MTPR

Sarah Aronson

Sarah Aronson is the host and producer of "The Write Question" on Montana Public Radio.

Riverbend Publishing

In these stories, Patterson explores what it is to grow up female in the American West. As her narratives reveal the lives of travelers, homemakers, radio show announcers, mothers, teachers, dancers, shop clerks, and the subterranean world of girls, they take the reader from a ferry dock in Resurrection Bay, Alaska, to a two-room school in the Bitterroot Valley, from brash, backpacking college students to young new mothers on the edge, from the 1920s to the 1990s. In Ballet at the Moose Lodge, Patterson explores in delicate and searing prose the visible and invisible negotiations women make to navigate lives bound by the rugged western landscape.

"Why do you have to turn in your feminist card if you want both [a strong, chivalrous man and an independent life] and why can’t you have both?" -- Jennifer Ryan

Set against a rich backdrop of post-Victorian vice, suffrage, and celebration, "Love and Other Consolation Prizes" is an unforgettable story about the power of friendship, love and devotion in a world where everything and everyone is for sale.

"I always think every word or every new idea is either a firecracker or a pebble. If it’s a pebble, then it’s just sitting there doing its job of making it progress, but if it’s a firecracker, it could be an inspiration. It could send you in a different direction. One of the things about novels is that there’s an energy in the novel. If the energy is always pointing in one direction, toward the thing you planned, then it begins to dissipate. If you are feeling inspired by a whole bunch of things that are unexpected as you go along and then you can shape them and stick them in the novel, then the energy doesn’t dissipate, the energy keeps going because there’s a kind of a newness quality . . . and you yourself are jacked up about that, and so that energy that you feel gets into the narrative."  -- Jane Smiley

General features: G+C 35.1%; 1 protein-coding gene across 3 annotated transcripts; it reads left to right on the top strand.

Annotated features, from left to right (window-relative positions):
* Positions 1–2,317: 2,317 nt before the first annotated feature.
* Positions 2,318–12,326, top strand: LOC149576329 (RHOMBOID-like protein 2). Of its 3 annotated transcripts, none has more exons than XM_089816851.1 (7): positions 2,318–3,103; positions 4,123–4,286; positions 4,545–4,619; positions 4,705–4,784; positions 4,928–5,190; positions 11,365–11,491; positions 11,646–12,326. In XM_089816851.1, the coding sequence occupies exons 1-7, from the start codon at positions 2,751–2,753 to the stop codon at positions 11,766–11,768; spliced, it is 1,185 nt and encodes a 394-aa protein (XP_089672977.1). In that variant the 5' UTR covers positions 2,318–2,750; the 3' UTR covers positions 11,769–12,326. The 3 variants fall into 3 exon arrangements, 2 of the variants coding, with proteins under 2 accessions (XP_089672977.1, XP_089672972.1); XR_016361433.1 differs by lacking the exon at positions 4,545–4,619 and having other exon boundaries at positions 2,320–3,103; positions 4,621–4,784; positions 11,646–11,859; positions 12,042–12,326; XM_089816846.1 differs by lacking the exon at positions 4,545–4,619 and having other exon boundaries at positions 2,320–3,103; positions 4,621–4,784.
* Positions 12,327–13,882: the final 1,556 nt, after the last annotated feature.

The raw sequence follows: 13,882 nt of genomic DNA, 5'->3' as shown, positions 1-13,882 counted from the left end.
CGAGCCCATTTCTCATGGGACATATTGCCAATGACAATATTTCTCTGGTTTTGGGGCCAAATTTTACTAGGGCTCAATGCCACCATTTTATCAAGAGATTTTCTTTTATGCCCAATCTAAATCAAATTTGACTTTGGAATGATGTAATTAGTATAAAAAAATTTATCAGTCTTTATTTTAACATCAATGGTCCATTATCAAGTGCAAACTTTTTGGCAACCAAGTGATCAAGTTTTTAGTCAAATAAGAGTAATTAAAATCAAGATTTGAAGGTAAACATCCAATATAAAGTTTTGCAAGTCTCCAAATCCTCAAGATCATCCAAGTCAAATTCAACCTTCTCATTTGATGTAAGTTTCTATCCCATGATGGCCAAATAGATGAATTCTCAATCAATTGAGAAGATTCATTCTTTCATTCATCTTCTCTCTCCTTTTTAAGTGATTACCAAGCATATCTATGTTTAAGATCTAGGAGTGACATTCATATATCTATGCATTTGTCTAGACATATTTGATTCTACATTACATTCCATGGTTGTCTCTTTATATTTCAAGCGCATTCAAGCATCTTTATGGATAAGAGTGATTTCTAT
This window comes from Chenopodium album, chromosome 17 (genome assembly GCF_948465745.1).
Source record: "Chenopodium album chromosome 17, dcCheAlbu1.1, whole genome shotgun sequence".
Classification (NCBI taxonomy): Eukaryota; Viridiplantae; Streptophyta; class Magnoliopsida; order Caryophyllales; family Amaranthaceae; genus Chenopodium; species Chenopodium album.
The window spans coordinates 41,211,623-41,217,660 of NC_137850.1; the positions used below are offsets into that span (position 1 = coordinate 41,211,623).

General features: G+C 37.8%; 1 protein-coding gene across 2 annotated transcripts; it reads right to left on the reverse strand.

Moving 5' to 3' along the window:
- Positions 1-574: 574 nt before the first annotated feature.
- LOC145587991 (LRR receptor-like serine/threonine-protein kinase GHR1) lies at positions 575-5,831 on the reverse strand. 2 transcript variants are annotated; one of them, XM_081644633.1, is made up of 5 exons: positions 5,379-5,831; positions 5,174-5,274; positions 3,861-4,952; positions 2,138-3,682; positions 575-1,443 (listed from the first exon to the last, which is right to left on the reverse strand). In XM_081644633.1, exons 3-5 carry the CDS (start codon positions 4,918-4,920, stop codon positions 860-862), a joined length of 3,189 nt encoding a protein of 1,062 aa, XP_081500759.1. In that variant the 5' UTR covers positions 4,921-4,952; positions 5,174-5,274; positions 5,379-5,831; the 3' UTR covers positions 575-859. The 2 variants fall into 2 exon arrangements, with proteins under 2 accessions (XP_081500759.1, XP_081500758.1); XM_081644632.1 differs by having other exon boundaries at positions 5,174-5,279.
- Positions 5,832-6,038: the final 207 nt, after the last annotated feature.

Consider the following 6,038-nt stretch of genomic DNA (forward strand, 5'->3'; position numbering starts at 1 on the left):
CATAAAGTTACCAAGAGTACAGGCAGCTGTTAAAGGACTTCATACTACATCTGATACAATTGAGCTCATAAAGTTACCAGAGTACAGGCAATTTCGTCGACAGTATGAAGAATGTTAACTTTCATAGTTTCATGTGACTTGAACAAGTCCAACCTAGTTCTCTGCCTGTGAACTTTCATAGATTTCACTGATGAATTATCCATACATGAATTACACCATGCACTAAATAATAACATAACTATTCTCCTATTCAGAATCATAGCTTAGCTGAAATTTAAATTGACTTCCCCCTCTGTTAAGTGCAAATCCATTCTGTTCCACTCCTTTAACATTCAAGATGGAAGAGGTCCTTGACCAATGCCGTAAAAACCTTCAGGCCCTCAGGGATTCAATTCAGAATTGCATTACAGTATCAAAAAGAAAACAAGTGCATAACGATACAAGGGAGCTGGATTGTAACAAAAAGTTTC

The Bunch Grass Motel

Jan 23, 2018
Mary Beth Gloege

MUSING THE LOG CABIN

 

Some kitchen mornings

through time-warped window glass,

I saw mountain bluebirds

in their luminous coats

flutter and feed from post to post.

 

Living room afternoons

carried the whistles

and yeeps of robins,

harvesting fat earthworms

from fields of swaying grass.

 

Evenings above the cement stoop

held violet-green swallows,

darting swept-back wings

through the rising dark, rife

with star-shine and shadow.

 

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